10 Takeaways from Data Centre World, London8 min read

by | Mar 6, 2014 | Blog

Data Centre World, the UK’s premier conference for data center experts and professionals took place last week in London (note: this differs from AFCOM’s Data Center World to be held in Las Vegas next month). Upsite Technologies’ President and CEO, Peter Crook, and Director of Global Technical Sales, Howard Blevins attended the conference to connect with our European partners and end-users, and also glean some insights on the industry happenings across the pond.

Here are 10 key takeaways they learned from the conference:

10 Key Takeaways

  1. Data Center design has not changed fundamentally in the last 20 years, even though business needs and accompanying technology to drive them (in the data center) have evolved rapidly, and continue to do so.
  2. The wide range of differing technologies implemented in data centers does not usually make for a seamless integration and high-level understanding of what is happening in a data center. Competing vendors such as DCIM, intelligent PDUs, Building Management Systems (BMS), environmental monitoring systems, Digital KVM/remote access, etc. may all monitor and report information separately. Managing this information and obtaining a holistic snapshot of the data center “ecosystem” is difficult.
  3. In a similar vein, “Energy Metrics” are continuing to expand beyond PUE. How to manage, interpret, and act on many pieces of data is becoming increasingly difficult. Metrics include: -PUE
    -Carbon Usage Effectiveness (CUE)
    -Water Usage Effectiveness (WUE)
    -Data Center Performance per energy unit
    -Fixed to Variable Energy Ratio
    -Rack Cooling Index (RCI)
    -Return Temperature Index (RTI)
  4. General trend towards COLOs and MTDCs are not always viewed as best or inevitable option. Some firms are still sticking with their own internally designed and managed data centers for total control, understanding, and granularity of every critical system and data contained within.
  5. Business climate in EMEA continues to improve. Cautious optimism prevails.
  6. Consolidation is still a heavy trend. This, combined with the use of denser, consolidated server platforms, creates an environment ripe for improvement around airflow management optimization. According to DCW, around 20% of the x86 machines purchased in the UK alone last year were blade servers (Additionally, 7% were density-optimized servers). Both, when used in consolidation, require extremely high power density in the data center and the production of the associated heat load that needs to be precisely cooled.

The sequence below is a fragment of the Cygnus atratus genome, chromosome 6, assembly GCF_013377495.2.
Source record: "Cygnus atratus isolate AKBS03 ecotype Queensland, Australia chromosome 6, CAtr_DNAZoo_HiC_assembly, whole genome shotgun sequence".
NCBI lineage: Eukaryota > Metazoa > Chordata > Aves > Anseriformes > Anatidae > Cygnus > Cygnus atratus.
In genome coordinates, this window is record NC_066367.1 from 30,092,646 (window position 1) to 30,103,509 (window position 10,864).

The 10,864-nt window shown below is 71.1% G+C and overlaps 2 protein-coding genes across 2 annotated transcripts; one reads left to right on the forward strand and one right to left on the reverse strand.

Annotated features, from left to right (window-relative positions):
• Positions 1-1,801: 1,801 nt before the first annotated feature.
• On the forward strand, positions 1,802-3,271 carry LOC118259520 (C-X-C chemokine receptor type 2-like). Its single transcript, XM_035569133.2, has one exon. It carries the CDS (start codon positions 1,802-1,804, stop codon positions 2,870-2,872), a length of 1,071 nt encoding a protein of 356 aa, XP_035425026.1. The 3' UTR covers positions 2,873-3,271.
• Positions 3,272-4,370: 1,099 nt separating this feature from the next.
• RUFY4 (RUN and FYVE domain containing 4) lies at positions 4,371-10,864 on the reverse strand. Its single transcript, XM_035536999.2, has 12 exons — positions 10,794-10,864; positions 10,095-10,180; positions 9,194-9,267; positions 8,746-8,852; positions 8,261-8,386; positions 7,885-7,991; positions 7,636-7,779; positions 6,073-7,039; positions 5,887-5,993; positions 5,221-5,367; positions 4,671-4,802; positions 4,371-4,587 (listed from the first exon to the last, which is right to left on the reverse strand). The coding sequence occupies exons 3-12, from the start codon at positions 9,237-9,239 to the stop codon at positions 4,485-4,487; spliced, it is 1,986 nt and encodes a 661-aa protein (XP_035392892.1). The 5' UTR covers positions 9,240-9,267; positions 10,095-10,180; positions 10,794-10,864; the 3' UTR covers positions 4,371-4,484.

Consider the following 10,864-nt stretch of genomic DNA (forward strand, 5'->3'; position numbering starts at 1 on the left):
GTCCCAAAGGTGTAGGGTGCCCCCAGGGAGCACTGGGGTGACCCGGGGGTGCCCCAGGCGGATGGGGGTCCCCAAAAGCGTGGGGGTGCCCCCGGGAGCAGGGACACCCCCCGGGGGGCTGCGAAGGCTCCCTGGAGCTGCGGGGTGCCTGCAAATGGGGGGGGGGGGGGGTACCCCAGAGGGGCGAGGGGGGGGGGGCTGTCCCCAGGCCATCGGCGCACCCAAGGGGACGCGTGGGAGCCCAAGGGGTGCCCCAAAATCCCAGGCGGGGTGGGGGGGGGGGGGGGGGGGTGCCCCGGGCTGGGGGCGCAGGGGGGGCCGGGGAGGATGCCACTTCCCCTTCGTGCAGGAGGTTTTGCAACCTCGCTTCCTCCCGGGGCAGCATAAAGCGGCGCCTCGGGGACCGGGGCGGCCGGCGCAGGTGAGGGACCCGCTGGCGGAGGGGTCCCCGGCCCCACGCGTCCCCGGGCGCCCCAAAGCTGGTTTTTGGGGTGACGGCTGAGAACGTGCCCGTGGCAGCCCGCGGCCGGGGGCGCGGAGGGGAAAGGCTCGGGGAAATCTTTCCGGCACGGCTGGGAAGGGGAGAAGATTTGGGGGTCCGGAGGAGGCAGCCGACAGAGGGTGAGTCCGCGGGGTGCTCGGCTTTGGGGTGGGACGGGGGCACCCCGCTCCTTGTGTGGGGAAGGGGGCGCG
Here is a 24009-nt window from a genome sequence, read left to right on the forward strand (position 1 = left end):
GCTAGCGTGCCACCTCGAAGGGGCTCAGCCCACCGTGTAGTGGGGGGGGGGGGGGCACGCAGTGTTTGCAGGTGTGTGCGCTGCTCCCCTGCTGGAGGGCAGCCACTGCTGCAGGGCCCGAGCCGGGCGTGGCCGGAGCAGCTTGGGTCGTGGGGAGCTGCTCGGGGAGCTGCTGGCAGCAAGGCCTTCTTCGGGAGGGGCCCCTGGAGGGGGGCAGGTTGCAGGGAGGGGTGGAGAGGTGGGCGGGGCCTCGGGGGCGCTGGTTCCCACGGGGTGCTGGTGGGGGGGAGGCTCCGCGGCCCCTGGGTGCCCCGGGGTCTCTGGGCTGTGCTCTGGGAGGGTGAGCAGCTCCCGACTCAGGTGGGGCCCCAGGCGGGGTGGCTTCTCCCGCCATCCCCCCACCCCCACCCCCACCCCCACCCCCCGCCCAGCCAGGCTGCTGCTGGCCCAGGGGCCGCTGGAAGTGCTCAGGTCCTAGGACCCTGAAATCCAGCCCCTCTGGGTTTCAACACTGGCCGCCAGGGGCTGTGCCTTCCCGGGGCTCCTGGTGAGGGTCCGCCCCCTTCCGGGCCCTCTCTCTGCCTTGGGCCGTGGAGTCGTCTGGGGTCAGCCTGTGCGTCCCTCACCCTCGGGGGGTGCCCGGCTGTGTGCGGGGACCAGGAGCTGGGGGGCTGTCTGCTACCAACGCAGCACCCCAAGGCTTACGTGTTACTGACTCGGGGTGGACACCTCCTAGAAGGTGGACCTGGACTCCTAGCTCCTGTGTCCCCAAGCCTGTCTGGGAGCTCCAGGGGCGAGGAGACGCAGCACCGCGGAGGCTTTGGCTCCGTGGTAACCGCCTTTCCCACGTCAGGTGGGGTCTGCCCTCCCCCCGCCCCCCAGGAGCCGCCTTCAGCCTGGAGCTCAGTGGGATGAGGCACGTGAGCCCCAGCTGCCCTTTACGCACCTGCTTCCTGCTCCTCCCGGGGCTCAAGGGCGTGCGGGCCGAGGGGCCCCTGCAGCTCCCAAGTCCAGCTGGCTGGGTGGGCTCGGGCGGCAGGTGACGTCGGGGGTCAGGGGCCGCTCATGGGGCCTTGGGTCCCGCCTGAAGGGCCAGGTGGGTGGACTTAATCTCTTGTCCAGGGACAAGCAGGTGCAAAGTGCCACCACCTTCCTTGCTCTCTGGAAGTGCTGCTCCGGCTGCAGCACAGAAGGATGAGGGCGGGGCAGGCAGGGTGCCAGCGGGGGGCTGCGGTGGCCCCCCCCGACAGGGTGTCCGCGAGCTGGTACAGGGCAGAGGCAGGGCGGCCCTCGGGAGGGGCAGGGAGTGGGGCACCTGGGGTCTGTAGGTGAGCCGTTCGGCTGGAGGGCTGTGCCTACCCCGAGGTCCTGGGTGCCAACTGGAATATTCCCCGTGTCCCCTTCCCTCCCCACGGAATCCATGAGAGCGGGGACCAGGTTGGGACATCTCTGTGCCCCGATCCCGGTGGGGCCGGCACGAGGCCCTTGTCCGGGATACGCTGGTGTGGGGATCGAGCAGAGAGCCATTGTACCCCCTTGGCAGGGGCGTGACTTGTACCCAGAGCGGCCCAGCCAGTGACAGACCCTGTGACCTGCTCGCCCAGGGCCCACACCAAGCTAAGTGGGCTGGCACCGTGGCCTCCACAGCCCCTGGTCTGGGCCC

7. In contrast, virtualization vs. consolidation was very dominant in the dialogs. Energy challenges and real estate costs have helped drive this. One report stated that the percentage of servers that are shipped and immediately virtualized are rapidly approaching the 40% mark. This is at deployment and not the virtualization of existing computing power. In some large owner/enterprise environments, this percentage is approaching 60%–70%.
  8. Cloud Services have exploded in the last year with the UK having an incredible rate of adoption.
  9. While data centers still provide the same function, and the basic M&E infrastructure needs to exist, the land of multiple computing environments seems much more advanced in Europe than in North America. Modular/flexible data center infrastructure (both “in a box” and “just add-on”) seems popular. This, combined with cloud adoption, means companies can adapt faster to change and IT demands. However, many key enterprise companies are still embracing the internally designed, commissioned, owned and operated data centers for total control.
  10. With the movements and trends in the EU to address energy, regulations, carbon footprint, and optimizing real estate, we are wise to look across the pond as the days of our cheap power and new raw land for greenfield sites will be diminishing in the near future.

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